Seafarers Online Registration Frequently Asked Questions

Seafarers Online Registration Frequently Asked Questions

Being a seafarer is no easy job as one has to work away from his loved ones. While the financial compensation is way off bigger than working locally, it doesn't seem to make any sense if you only see them once in a full moon.

For seafarers and soon-to-be one, I have reposted the frequently asked questions for seafarers online registration at the POEA.

A sailor, seaman, mariner, or seafarer is a person who navigates waterborne vessels or assists as a crewmember in their operation and maintenance. The term bluejacket may be used for British or US Navy enlisted sailors, the latter especially when deployed ashore as infantry. The Bluejacket's Manual is the basic handbook for United States Navy personnel. 700,000 of the world's mariners come from the Philippines, being the world's largest origin of seafarers.

Etymologically, the name "sailor" preserves the memory of the time when ships were commonly powered by sails, but it applies to the personnel of all vessels, whatever their mode of propulsion, and includes military (naval) and security (coast guard) maritime personnel and members of the merchant marine, as well as recreational sailors. The term "seaman" is frequently used in the particular sense of a sailor who is not an officer.

Seafarers hold a variety of professions and ranks, each of which carries unique responsibilities which are integral to the successful operation of an ocean-going vessel. A ship's crew can generally be divided into four main categories: the deck department, the engineering department, the steward's department, and others.

A ship's engineering department consists of the members of a ship's crew that operates and maintains the propulsion and other systems on board the vessel. Marine engineering staff also deal with the "hotel" facilities on board, notably the sewage, lighting, air conditioning and water systems. Engineering staff manage bulk fuel transfers, from a fuel-supply barge in port. When underway at sea, the second and third engineers will often be occupied with oil transfers from storage tanks, to active working tanks. Cleaning of oil purifiers is another regular task. Engineering staff are required to have training in firefighting and first aid. Additional duties include maintaining the ship's boats and performing other nautical tasks. Engineers play a key role in cargo loading/discharging gear and safety systems, though the specific cargo discharge function remains the responsibility of deck officers and deck workers.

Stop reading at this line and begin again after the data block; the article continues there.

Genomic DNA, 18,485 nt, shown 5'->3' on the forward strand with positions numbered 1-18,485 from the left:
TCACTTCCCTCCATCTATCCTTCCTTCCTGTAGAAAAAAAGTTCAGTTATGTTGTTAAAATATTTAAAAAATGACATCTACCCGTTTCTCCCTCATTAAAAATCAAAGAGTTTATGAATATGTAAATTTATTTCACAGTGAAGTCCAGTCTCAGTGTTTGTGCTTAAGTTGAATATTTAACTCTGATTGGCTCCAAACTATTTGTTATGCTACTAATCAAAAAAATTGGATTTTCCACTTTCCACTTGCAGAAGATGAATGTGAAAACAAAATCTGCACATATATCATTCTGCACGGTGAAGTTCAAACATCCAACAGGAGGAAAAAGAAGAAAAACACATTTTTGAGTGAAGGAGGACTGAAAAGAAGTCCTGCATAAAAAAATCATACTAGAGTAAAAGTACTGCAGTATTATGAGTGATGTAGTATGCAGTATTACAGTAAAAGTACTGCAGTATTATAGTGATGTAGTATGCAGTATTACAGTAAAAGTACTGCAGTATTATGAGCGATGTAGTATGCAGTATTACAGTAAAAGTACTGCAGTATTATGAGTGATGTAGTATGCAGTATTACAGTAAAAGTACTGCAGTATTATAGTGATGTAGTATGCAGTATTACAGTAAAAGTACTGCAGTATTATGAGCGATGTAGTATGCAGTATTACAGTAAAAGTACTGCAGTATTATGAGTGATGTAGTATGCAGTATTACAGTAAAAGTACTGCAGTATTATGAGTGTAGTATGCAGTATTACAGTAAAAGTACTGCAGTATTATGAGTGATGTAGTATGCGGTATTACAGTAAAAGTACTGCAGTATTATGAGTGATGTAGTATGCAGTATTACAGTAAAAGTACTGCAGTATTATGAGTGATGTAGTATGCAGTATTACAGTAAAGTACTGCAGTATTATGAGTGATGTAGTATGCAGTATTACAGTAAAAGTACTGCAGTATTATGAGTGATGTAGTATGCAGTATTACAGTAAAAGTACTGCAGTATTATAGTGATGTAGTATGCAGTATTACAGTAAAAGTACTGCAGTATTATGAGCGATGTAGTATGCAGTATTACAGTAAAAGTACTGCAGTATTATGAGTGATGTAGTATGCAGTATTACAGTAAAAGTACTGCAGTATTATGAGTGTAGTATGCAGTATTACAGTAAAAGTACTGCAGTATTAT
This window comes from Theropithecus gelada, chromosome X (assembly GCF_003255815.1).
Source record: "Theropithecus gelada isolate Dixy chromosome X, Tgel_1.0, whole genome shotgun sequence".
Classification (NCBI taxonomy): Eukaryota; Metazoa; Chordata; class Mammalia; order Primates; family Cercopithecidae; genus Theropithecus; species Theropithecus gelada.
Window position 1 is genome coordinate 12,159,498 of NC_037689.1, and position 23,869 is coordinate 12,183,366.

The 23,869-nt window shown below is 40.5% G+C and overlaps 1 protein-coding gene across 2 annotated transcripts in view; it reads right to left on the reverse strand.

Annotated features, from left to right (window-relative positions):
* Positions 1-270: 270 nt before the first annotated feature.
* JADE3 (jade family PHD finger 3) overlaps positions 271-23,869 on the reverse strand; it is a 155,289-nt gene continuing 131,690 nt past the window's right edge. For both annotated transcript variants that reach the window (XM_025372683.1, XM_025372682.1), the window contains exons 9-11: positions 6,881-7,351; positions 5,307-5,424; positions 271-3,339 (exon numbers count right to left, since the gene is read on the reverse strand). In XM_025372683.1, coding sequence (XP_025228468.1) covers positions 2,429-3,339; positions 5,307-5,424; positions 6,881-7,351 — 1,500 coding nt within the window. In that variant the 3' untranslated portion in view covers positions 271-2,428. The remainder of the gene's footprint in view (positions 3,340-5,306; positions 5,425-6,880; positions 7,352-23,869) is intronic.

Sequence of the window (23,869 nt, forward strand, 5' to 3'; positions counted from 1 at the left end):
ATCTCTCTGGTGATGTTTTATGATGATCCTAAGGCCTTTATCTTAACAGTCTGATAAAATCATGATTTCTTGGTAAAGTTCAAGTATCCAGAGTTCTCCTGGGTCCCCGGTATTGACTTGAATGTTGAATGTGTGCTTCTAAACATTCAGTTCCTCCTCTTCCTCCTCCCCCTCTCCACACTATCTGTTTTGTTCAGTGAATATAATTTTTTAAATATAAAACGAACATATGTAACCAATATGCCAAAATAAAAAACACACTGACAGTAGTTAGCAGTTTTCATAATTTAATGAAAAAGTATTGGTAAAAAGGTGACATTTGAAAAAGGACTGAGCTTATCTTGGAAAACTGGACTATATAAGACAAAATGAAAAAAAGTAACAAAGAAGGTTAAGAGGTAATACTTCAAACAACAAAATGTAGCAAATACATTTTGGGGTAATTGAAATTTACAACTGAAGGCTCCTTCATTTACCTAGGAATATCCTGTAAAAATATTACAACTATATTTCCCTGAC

Mariners spend extended periods at sea. Most deep-sea mariners are hired for one or more voyages that last for several months. There is no job security after that. The length of time between voyages varies by job availability and personal preference.

The rate of unionization for these workers in the United States is about 36 percent, much higher than the average for all occupations. Consequently, merchant marine officers and seamen, both veterans and beginners, are hired for voyages through union hiring halls or directly by shipping companies. Hiring halls fill jobs by the length of time the person has been registered at the hall and by their union seniority. Hiring halls typically are found in major seaports.

At sea, on larger vessels members of the deck department usually stand watch for 4 hours and are off for 8 hours, 7 days a week.

Mariners work in all weather conditions. Working in damp and cold conditions often is inevitable, although ships try to avoid severe storms while at sea. It is uncommon for modern vessels to suffer disasters such as fire, explosion, or a sinking. Yet workers face the possibility of having to abandon ship on short notice if it collides with other vessels or runs aground. Mariners also risk injury or death from falling overboard and from hazards associated with working with machinery, heavy loads, and dangerous cargo. However, modern safety management procedures, advanced emergency communications, and effective international rescue systems place modern mariners in a much safer position.

Most newer vessels are air conditioned, soundproofed from noisy machinery, and equipped with comfortable living quarters. These amenities have helped ease the sometimes difficult circumstances of long periods away from home. Also, modern communications, especially email, link modern mariners to their families. Nevertheless, some mariners dislike the long periods away from home and the confinement aboard ship. They consequently leave the profession.

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